If you take a close look at your morning cup of coffee, you might notice that the surface looks a little…oily. Naturally, you’d ask yourself this question, “why does my coffee look oily?” You might even see some oily residue on the inside of your coffee mug. So what gives? Is this normal? Or is there something wrong with the coffee beans? Let’s take a closer look at why coffee can sometimes appear oily and what, if anything, you can do about it.
The Science Behind The Oils
Coffee beans are seeds that come from coffee cherries. These seeds are surrounded by a thin layer of flesh and an outer layer of skin. During the roasting process, the coffee beans’ outer layers are removed, leaving behind the seed—aka the coffee bean—that we know and love.
Now, coffee seeds contain 2 different types of oils: triglycerides and chlorogenic acids. Triglycerides are made up of fatty acids, and they’re responsible for giving coffee its rich flavor and aroma. Chlorogenic acids, on the other hand, are organic compounds that give coffee its bitter taste.
Both of these oils are present in every single coffee bean. However, the roasting process affects the ratio of triglycerides to chlorogenic acids—the longer the beans are roasted, the more chlorogenic acids will be present.
Why Do The Oils Matter?
Coffee’s various oils play an important role in how our favorite beverage tastes. The oils also affect how long brewed coffee stays fresh; coffees with more oil will go bad faster than those with less oil. That’s why pre-ground coffees generally don’t taste as good as freshly ground beans. The grinding process breaks open the beans and release their oils, which causes them to go bad more quickly.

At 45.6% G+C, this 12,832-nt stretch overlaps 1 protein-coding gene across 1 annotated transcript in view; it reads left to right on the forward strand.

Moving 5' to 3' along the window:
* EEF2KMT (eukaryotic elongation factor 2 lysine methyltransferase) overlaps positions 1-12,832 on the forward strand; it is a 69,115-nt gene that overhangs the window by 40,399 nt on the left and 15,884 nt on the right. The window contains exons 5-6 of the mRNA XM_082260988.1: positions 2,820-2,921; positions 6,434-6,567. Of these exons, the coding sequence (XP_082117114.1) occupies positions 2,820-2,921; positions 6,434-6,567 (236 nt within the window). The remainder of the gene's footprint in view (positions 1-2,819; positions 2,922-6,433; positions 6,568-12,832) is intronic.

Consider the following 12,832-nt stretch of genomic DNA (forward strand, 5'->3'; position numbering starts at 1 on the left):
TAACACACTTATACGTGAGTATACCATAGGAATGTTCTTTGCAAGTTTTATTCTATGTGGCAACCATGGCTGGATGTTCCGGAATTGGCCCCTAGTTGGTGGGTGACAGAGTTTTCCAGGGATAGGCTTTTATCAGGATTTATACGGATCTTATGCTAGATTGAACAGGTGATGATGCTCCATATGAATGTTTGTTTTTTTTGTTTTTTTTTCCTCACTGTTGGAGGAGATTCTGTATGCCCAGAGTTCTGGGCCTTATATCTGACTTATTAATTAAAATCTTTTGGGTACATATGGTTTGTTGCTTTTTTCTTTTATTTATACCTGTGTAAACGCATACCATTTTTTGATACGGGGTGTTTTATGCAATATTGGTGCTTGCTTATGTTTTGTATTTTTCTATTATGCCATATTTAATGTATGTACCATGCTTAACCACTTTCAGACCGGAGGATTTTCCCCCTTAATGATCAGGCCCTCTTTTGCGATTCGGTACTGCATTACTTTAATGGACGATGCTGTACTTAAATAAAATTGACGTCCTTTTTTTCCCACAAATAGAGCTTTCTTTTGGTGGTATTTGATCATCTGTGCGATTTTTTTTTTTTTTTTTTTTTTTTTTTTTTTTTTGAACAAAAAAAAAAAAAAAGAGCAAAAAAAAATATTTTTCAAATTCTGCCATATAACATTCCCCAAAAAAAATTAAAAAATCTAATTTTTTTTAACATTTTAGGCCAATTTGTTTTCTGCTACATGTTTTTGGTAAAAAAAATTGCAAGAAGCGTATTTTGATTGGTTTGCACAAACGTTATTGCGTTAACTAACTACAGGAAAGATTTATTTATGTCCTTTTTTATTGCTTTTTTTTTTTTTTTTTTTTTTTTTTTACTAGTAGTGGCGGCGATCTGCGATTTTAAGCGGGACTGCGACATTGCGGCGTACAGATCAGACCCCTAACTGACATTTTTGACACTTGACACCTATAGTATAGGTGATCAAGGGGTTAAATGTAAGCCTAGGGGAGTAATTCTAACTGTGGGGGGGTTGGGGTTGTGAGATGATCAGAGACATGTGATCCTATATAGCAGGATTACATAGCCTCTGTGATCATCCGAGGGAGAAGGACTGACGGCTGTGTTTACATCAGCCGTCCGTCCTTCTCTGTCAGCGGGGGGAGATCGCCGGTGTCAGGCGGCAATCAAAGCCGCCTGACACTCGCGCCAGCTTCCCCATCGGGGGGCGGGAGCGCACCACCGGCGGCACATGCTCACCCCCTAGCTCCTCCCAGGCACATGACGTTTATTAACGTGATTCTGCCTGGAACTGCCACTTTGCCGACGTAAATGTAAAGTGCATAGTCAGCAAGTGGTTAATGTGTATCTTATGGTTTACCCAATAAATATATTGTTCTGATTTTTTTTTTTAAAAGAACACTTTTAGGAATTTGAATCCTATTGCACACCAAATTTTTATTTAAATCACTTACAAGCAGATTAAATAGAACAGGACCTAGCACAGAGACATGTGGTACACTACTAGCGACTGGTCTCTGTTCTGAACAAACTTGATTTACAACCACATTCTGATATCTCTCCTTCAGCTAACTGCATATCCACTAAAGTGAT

When it comes to appearance, oils can also influence how your coffee looks. When you brew a cup of joe, the triglycerides will separate from the water and float to the surface, where they’ll form a thin film known as “coffee bloom.” This bloom is perfectly normal—in fact, many baristas see it as a sign of freshly brewed coffee. However, if your coffee looks excessively oily or murky, that could be a sign that it was made with low-quality beans or that it wasn’t brewed properly.
Why Does My Coffee Look Oily? 6 Factors Behind Oily Coffee…
Several factors make your coffee look oily. These include:
- Brewing methods can affect how much coffee oil you see. Drip brewing is less likely to produce oily coffee since it uses a paper filter. French press or Turkish coffee methods are more likely to produce filmy, oily coffee for the exact opposite reason (these don’t use filters)
- The water temperature can also change the level of oil in your coffee. Warmer water causes the molecules in the coffee to bond more strongly with the water. So, the coffee’s insoluble fatty acids rise to the top and make the coffee look more oily
- Hard water has higher mineral content than soft water. So, minerals like calcium bond with the fatty acids from the coffee beans. Resulting in letting the oil rise to the top. Needless to say, it’s better to use soft water
- Both the Medium and dark-roasted beans contain more oils than the light-roasted beans. So, it’s best to use lightly roasted beans to avoid oiliness
- High-quality coffee beans are slowly roasted. So they exude a lower amount of oil once brewed. Thus, you should pick high-quality beans for your daily consumption
- Avoid using filter-free brewing methods. The charcoal activated filters are the most effective type of filter to save you from oily coffee. You can also use paper filters to absorb coffee oils as they traditionally perform very well in this regard
Avoid Making Oily Coffee…
These coffee oils are mainly made from insoluble unsaturated fats. That’s why they don’t dissolve during the brewing process. If you are brewing your coffee at home, then you should avoid making oily coffee for 3 reasons.
- These oils accumulate and can start to clog up your coffee machine. Clearly, it will deteriorate the ability of your coffee machine to brew properly
- Oily beans can also negatively impact the grinding mechanism of your coffee machine
- It will also damage the water filters of your machine
So, is oily coffee a bad thing? Not necessarily. Some people even argue that it is a good thing. Since the oils from the ground beans contain a lot of authentic flavors of the coffee.
However, there are ways to avoid it. Brewing at lower temperatures, using a better filter (preferably paper filters), and using fresh beans can help you with this.
So there you have it! Now you know why your cup of coffee might look a little oily from time to time—and what that might mean for its flavor and freshness. Happy sipping!